Americans of a particular cultural and political persuasion like to regard Europeans as 'more' scientific because surveys reveal that they say 'yes' to the appropriate buzzwords.  Not so, even to European scientists. Europeans are instead far more distrustful and dismissive of science than most Americans; they are precautionary principle-obsessed.

Scottish microbiologist Anne Glover would like to change that.  She just took office in Brussels as the first European chief scientific adviser and her first goal is to get people information in the hopes that they will stop listening to advocacy groups and accept science overall the same way they do politically charged topics like climate change. 

Science magazine conducted an interview with Dr. Glover and it is mostly what you expect; science is awesome, they need more women, they need more young people, etc.  That isn't really relevant in America.  We have more women than men getting Ph.D.s and we produce six times as many Ph.D.s as can get jobs in academia so, unless we count the private sector as also doing science (whaaaaat??) we already produce a lot of people.  Rather than the National Science Foundation spending billions trying to convince people that want to be doctors they should instead be computer scientists, the cost-effective solution is to get rid of the 1990s-era work visa protectionism scheme that lets really smart foreign students get Ph.D.s here and then makes it impossible for them to get jobs, so they have to return home and compete against us.  As I have advocated for the last six years, instead of turning more Americans into scientists, we should turn more scientists into Americans.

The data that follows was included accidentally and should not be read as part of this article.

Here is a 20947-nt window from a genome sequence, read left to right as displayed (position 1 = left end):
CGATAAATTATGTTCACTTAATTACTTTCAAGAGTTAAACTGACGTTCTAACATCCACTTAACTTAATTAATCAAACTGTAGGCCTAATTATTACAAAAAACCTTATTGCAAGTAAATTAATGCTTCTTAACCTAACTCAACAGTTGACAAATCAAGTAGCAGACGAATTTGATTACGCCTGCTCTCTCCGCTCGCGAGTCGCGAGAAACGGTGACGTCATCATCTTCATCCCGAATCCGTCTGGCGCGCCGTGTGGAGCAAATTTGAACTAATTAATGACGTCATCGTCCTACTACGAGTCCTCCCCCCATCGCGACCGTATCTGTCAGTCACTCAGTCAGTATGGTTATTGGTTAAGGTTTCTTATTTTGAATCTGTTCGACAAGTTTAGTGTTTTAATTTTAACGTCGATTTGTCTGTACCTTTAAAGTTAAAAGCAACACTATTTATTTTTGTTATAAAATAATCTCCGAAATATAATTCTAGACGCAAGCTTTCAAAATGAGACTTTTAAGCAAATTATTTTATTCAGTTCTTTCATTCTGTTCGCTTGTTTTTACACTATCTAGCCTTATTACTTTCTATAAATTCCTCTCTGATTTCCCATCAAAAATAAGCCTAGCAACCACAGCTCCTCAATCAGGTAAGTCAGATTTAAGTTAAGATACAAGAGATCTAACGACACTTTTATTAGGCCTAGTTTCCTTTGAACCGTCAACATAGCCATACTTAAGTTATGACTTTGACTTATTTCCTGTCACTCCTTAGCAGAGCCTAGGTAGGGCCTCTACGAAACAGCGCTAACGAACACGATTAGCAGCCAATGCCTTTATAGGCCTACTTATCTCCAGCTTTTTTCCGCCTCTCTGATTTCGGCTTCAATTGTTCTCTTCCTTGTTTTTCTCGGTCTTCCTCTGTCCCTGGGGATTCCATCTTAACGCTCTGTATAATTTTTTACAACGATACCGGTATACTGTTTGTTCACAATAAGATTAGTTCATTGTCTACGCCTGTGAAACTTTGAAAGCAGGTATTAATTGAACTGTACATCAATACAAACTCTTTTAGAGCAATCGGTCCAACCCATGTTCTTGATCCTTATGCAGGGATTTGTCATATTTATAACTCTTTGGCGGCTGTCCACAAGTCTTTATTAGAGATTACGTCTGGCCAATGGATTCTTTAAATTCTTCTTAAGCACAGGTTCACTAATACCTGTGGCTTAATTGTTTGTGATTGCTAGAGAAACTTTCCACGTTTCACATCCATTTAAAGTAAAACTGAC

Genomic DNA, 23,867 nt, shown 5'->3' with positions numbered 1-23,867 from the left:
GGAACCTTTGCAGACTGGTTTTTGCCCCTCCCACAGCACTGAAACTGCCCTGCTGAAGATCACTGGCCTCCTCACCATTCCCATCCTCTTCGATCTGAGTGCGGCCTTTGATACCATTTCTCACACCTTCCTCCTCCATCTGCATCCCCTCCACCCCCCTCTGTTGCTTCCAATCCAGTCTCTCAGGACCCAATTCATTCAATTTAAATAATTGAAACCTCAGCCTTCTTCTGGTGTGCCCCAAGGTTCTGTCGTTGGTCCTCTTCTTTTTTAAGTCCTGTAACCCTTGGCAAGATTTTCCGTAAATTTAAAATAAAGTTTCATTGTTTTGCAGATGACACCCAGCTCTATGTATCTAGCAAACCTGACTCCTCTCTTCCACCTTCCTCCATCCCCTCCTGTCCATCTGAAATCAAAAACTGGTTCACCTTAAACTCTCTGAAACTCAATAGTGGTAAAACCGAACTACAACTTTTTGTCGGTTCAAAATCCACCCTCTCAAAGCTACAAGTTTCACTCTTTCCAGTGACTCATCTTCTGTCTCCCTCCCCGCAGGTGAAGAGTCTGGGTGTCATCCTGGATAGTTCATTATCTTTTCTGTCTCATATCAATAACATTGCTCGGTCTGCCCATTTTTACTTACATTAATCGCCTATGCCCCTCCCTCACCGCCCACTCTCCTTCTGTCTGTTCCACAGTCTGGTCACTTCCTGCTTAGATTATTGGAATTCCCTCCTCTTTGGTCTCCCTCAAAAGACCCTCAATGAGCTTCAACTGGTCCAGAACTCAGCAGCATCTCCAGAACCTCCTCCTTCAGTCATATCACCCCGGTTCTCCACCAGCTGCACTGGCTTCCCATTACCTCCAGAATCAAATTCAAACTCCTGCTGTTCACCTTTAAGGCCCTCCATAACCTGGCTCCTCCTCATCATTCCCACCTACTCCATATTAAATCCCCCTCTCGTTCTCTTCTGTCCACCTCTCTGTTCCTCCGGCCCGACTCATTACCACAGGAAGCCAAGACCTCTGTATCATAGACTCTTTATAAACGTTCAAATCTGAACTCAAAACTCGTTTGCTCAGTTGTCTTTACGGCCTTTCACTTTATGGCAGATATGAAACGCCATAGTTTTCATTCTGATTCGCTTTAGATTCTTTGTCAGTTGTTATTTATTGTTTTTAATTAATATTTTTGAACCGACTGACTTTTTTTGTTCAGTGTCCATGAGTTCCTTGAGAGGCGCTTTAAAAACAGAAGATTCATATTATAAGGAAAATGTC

Anne Glover, formerly Chief Scientific Adviser for Scotland, is now the voice of reason for all Europe.

But she addresses something that is the Big White Elephant In The Room regarding Europe and science; a whole lot of people are anti-science unless it matches their world view.  Sure, Democrats love astrology and Republicans love global warming in the U.S. but those are not harming people (yet).  Being anti-science when it comes to food harms poor people right now.

Europeans, more than Americans, have a jingo-istic love of progressive economic policies but they are ultra-conservative when it comes to science; they distrust anything new, despite how well-know and tested it is and fringe activists exploit that mentality. 

A.G.: If you take people's opinions, for instance by looking at the Eurobarometer, people seem to be reluctant to accept innovative technologies. They are suspicious almost just because it's new, rather than thinking: "Oh this is new, I need to find out more about it so that I can judge." At the moment, we are way too much on the side of: "It is new I don't want it, not even discuss it." This leaves the door open for pressure groups which are against certain things and have a very loud voice. There should be more communication about the rewards of the technologies. I would like to balance that.

Q: Are you talking about genetically modified organisms (GMOs)?

A.G.: Yes, that is the most important example. In the beginning, decades ago, people were careful to get good regulations in place. Over time, it has been shown that GMO is not a risky technology. But people seem not to have all the information they need to make their own decision. It is not up to Europe to say: "You have to do this," but give the information and let them choose.

Welcome, Dr. Glover.  Here is hoping you are allowed to give lots of rational input, and perhaps have some say before the EU implements more rules saying things like that water does not make people less thirsty.